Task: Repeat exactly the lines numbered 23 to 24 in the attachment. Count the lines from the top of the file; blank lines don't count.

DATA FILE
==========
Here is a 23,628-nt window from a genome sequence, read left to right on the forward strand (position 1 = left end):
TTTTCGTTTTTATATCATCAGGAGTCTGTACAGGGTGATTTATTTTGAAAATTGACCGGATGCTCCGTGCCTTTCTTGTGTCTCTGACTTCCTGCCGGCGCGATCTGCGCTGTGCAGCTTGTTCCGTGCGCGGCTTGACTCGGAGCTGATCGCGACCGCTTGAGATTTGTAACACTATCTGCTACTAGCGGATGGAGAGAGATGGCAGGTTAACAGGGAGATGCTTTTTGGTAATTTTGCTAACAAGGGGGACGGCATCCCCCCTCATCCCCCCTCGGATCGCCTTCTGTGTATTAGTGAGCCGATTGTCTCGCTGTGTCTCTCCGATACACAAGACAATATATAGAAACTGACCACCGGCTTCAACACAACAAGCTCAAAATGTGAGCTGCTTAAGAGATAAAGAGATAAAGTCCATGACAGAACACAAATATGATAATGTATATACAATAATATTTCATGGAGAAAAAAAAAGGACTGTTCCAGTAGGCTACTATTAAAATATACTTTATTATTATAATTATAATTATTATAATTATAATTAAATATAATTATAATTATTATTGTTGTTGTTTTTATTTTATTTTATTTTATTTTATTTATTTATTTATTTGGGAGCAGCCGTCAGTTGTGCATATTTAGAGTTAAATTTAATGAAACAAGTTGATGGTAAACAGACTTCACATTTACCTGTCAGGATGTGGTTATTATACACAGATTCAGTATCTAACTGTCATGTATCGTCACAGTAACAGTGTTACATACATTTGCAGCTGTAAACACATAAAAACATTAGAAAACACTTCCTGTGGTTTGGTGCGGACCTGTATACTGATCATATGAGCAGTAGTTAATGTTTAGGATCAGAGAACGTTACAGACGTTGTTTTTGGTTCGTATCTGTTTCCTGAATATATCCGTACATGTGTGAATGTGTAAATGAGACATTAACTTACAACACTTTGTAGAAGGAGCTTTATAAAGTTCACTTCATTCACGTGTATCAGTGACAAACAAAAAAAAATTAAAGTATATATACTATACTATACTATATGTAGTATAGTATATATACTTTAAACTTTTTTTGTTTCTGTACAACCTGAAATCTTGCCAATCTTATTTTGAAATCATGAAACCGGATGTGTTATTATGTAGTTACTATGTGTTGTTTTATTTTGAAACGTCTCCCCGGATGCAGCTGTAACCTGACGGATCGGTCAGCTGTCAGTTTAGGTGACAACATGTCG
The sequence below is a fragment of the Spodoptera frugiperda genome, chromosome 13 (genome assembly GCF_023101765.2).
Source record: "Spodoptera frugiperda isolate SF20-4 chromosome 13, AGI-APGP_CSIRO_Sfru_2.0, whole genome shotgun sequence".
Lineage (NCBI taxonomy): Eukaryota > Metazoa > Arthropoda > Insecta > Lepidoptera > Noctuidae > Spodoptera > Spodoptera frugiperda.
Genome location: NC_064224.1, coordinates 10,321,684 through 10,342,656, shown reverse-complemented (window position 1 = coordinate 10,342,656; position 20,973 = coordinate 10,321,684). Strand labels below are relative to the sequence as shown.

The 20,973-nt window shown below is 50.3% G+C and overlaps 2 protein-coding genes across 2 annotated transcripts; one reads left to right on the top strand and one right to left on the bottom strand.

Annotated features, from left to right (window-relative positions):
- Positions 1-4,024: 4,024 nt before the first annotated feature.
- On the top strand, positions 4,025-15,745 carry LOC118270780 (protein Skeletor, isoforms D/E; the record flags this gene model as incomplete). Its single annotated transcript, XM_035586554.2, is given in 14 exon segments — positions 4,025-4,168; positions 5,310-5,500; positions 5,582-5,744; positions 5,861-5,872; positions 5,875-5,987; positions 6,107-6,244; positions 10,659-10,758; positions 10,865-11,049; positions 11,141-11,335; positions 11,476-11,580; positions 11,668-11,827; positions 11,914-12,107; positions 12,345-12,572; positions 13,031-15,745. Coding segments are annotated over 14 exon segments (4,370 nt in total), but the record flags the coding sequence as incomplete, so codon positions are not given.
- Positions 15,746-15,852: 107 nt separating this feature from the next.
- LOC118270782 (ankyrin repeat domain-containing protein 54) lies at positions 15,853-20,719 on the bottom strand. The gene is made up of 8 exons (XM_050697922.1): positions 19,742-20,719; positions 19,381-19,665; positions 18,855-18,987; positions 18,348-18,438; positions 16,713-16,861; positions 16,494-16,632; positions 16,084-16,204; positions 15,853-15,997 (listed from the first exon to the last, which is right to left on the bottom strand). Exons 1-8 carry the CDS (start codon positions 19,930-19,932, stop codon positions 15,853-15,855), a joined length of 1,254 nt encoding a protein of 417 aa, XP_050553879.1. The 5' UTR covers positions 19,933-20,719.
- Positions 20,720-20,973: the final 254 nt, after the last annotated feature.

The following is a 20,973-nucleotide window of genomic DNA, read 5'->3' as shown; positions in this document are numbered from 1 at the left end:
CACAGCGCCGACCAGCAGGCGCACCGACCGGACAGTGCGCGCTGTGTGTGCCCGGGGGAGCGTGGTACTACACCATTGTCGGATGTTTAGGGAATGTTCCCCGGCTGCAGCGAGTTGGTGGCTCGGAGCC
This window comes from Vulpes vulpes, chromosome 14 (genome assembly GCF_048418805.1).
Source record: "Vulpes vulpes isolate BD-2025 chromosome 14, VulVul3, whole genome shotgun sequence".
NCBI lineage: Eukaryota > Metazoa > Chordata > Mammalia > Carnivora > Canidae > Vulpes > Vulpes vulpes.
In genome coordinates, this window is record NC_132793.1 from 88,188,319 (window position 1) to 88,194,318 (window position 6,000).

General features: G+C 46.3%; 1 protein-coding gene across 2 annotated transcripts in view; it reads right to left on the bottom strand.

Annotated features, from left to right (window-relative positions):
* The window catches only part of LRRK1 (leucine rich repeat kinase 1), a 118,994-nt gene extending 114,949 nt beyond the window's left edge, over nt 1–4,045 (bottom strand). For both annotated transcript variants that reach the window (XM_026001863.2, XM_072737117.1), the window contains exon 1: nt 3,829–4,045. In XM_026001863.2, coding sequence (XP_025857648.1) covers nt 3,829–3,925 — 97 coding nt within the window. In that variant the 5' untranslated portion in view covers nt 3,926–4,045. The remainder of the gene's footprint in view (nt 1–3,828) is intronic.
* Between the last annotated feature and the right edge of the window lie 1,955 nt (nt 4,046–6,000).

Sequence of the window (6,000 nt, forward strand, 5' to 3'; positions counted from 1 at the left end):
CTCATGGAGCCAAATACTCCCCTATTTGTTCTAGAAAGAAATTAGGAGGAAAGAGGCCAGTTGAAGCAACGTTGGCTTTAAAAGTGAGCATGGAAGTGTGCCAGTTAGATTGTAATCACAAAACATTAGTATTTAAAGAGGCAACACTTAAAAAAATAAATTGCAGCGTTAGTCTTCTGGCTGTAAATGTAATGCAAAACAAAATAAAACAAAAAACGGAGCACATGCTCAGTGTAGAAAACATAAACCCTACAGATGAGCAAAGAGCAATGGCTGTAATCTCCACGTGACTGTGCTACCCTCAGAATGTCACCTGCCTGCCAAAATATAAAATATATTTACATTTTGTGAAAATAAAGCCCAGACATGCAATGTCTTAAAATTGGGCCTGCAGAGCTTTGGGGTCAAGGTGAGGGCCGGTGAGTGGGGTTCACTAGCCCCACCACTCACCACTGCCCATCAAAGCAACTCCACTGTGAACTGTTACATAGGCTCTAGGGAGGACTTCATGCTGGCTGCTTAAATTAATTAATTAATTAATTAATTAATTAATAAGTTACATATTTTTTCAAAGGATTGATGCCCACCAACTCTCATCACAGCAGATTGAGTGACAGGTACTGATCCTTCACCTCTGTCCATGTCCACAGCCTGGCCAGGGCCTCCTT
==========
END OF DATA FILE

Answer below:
* Between the last annotated feature and the right edge of the window lie 1,955 nt (nt 4,046–6,000).

Sequence of the window (6,000 nt, forward strand, 5' to 3'; positions counted from 1 at the left end):